The senior Biomedical Engineering major gives back and discovers her purpose.

Though the University of Vermont has closed its doors to the student body amid the spread of COVID-19, things have certainly not slowed down for the UVM interns working in close proximity to the medical world. Paige Hamilton (‘20) sheds some light on the work she has been doing to contribute to the UVM Medical Center’s equipment supply.

What work are you doing related to COVID-19 response?

Over the past couple of weeks, I have been doing prep work in conjunction with the hospital staff to prepare spaces and equipment for COVID-19 patients. This has included testing equipment from storage to meet patient needs in new COVID-19 care areas along with my regular work of repairing medical equipment that comes into our workshop. Lately, I have been working with my coworkers in prepping ventilators for use and doing preventative maintenance as well as calibrating thermometers so patients can be accurately screened.

What work do you usually do? (internship, job, major/minor, any extracurricular interests)

I am a Biomedical Engineering major with a minor in mathematics. I got an internship with UVM Technical Services Partnership (TSP) the spring of my sophomore year and have been working there ever since. My first year I worked as a Clinical Engineering Intern in the business office and the second I have been working at the hospital as a Biomedical Engineering Test Technician Intern. I am also the current president of the Society of Women Engineers and one of the founders of the Women In STEM and Health (WISH) Living and Learning Communities in L/L. I have also been a CEMS Peer Mentor for the past three years.

How did you find out about the opportunity to help?

My job was really the reason why I am so involved in this effort. I have been asked several times during the past few weeks if I felt comfortable staying doing this work but I feel really strongly that this is where I'm meant to be.

Can you share one interaction or situation that resonates with you about your experience related to the COVID-19 response?

Early on in my time at TSP I had the opportunity to go to the storage warehouse where we have access to medical equipment that is no longer in service. I remember that day asking my coworker about the ventilators that we had out there and his response was that they were for natural disasters or mass casualties just in case something were to happen. At the time, never would I have imagined a situation where we would need this equipment; after all, this is Vermont.  Last week, I was tasked to go pick up these ventilators from the warehouse and bring them to the main hospital.  It struck at that moment how out of control and scary the world felt to get to a point where we would need these units but yet I was still able to do just this one good thing.  I have been thinking about that moment every day that I continue to work at the hospital in that I may not be able to do everything, but its really about doing the next right thing, one day at a time, and that's what counts.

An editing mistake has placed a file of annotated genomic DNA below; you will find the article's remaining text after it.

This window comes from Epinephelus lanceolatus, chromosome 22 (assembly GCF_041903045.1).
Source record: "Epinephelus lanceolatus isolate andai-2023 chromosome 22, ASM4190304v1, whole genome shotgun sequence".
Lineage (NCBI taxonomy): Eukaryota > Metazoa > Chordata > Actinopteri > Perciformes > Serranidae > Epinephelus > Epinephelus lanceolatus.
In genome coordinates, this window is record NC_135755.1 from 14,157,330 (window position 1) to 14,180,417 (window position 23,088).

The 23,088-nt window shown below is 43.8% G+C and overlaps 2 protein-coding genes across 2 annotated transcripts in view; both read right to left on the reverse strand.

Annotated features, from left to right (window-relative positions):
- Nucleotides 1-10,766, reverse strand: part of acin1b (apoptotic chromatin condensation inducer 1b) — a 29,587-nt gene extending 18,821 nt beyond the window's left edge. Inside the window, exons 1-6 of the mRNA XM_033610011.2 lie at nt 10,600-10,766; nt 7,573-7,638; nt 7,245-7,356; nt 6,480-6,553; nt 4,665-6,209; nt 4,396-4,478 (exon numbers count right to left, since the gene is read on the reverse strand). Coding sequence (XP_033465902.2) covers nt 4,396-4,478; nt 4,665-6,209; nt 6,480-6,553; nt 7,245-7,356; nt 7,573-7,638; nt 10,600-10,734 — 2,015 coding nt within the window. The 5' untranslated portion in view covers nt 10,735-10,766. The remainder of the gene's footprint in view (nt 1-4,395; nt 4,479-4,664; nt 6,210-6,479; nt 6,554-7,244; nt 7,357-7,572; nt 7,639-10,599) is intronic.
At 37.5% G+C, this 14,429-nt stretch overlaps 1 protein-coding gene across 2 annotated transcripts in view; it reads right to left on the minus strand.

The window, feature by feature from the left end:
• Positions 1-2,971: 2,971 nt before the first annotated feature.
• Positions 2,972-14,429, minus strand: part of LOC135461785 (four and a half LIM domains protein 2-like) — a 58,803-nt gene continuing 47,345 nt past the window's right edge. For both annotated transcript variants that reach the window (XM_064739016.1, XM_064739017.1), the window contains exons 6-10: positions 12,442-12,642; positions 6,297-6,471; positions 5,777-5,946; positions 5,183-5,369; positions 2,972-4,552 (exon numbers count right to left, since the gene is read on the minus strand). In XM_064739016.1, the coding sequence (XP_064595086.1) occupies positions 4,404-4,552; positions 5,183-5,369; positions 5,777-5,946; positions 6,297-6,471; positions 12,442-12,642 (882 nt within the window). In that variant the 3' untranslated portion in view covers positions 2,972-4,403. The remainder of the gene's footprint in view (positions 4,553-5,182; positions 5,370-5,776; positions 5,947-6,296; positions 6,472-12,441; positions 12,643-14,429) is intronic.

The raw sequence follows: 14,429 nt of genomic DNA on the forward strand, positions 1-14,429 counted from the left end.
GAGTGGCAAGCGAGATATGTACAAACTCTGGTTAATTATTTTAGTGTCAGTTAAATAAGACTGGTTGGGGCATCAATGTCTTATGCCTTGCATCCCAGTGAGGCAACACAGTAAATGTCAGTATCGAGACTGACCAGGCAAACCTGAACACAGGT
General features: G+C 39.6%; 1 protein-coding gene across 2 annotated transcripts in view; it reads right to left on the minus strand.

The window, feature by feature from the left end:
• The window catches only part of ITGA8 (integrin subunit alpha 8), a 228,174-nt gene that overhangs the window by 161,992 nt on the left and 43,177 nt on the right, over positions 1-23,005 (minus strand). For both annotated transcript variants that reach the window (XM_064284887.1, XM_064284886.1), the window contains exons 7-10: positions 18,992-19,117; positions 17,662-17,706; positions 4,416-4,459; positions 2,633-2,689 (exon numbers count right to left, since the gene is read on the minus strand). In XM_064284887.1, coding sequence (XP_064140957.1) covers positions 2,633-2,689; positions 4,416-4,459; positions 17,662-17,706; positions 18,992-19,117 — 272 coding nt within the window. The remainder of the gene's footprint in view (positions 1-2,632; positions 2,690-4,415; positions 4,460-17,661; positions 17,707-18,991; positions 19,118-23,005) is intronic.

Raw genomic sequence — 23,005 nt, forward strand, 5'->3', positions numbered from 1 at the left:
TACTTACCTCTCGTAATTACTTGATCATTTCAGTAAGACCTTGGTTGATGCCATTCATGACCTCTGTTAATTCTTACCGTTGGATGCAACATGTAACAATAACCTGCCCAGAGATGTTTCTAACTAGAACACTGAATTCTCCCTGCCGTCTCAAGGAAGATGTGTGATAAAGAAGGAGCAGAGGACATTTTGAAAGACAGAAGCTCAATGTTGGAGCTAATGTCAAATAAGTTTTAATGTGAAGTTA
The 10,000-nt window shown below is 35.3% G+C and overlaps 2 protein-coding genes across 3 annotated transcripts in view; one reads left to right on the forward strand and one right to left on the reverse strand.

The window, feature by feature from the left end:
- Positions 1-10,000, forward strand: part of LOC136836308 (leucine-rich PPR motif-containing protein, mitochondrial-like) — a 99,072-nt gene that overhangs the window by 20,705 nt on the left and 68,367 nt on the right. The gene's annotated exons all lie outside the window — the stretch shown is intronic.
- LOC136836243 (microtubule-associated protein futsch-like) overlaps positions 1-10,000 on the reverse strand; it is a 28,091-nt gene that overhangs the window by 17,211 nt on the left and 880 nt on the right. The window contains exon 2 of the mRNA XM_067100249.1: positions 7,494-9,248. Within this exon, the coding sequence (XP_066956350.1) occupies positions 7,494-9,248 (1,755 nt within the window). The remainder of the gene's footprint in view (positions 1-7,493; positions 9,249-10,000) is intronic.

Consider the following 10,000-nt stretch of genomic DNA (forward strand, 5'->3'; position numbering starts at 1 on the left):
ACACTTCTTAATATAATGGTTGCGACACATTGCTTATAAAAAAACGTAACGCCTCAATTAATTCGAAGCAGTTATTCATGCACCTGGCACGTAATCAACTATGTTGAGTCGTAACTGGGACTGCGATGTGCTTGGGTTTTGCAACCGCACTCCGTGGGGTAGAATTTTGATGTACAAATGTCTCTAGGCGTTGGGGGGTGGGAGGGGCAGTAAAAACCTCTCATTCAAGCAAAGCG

What is one thing you want to remember about this time?

Above all else, I want to remember the outpouring of love an compassion that people have shown for one another during this time. I have seen people offering to help their elderly community members with grocery shopping and an outpouring of kindness towards those that have less. It is my genuine hope that once we see this crisis through, that we as a community continue to come together in kindness and change the way that we treat one another.


Paige Hamilton, like many UVM students in the face of COVID-19, has taken this opportunity to continue to devote herself to her passion, career, and community. The University of Vermont and the College of Engineering and Mathematical Sciences are proud to be part of that community.


Geeda Searfoorce
Paige Hamilton